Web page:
“We live in a fairy-tale,” Miranda tells her brother Eliot early in Helen Oyeyemi’s third novel, White is for Witching. To make such a direct statement is in many ways unnecessary: from the first few pages of White is for Witching, which follows in the footsteps of Oyeyemi’s critically-acclaimed The Icarus Girl and The Opposite House, it is clear that this is a fairy-tale first and foremost. Charged with potent references to everything from magic mirrors to secret doors, from enchanted shoes to glossy, bewitched apples fit for Snow White herself, this is a modern day myth; an intriguing take on contemporary gothic.
Like many traditional fairy-tales, the story centres upon twins: Miranda and Eliot Silver, who we find struggling to cope with the unexpected death of their mother Lilly. Whilst Eliot plans for the future, Miranda dresses in black and rejects her father’s gourmet cooking in favour of eating chalk, which she squirrels away in her bedroom, known to the family as the “psychomantium.” Becoming increasingly attuned to the strange spirit voices which seem to haunt their home, and most especially to the powerful spectral voice of the ambiguous “goodlady,” Miranda grows increasingly estranged from those around her: even as she attempts to move forward and build a life for herself, the house and its past inhabitants draw her inexorably back into their clinging grasp.
Far from the ordinary edifice it presents as the mundane-sounding “29 Barton Road,” the Silver home is a strange old house by the sea, which confuses visitors and entangles spirits from the past within its crumbling walls: a malign and mysterious presence that assumes increasing importance as the novel unravels itself. It is, as Eliot and Miranda state ironically at their very first sight of it, quite literally both a “Wicked” and a “Magic” house that occupies the dark heart of this novel: a maleficent dwelling fit for the pages of Allende or Márquez, albeit with a distinctly contemporary and very British twist.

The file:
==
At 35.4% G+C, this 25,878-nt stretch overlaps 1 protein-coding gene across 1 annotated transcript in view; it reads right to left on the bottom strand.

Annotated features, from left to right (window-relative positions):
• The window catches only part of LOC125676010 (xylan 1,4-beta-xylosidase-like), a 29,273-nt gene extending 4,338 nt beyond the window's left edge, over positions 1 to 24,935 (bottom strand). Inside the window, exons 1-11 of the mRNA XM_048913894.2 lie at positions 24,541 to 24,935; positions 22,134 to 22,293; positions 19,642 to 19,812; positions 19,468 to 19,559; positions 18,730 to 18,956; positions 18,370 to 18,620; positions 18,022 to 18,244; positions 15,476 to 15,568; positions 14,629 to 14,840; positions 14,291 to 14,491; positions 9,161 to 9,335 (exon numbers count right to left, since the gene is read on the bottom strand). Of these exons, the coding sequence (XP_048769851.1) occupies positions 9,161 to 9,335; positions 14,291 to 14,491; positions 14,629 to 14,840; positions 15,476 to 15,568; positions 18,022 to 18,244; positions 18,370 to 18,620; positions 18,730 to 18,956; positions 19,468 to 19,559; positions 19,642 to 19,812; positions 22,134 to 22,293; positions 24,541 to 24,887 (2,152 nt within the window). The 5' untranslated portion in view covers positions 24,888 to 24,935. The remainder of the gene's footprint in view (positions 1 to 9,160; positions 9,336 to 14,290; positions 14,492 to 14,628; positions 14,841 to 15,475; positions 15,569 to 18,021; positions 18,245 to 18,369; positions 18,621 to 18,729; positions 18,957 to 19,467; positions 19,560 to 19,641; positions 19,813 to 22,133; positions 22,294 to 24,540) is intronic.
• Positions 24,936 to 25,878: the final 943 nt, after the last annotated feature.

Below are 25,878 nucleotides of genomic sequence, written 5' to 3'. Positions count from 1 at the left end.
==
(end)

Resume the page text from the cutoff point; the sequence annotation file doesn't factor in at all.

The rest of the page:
An uneasy polyphony of clamouring voices narrate this modern-day fairy-tale, leaving the reader to negotiate the resulting narrative labyrinth, piecing together the fragments to make sense of the story. This tale is as slippery and tricksy as Oyeyemi’s dark magic itself: in the world of White is for Witching nothing and no one is ever quite what it may seem. At the very centre of the novel are a series of mysteries, not merely concerning the unanswered question of Miranda’s final whereabouts, but also about the borderlines between myth and reality, imagination and truth, sanity and insanity. As she delicately negotiates these complex problems, as well as related questions of love, death, loss, illness and alienation, Oyeyemi skilfully weaves together a lyrical and richly textured narrative.
Dense with references encompassing everything from West African juju to Greek mythology, Oyeyemi’s writing situates itself within the gothic tradition, paying tribute to writers from James to Poe, and referencing everything from Alice in Wonderland to Buffy the Vampire Slayer along the way. The result is a idiosyncratic yet peculiarly compelling gothic fairy-tale for our times.
Any Cop?: Read with caution: you too may find yourself more than a little bewitched by Oyeyemi’s haunting tale. Katherine Woodfine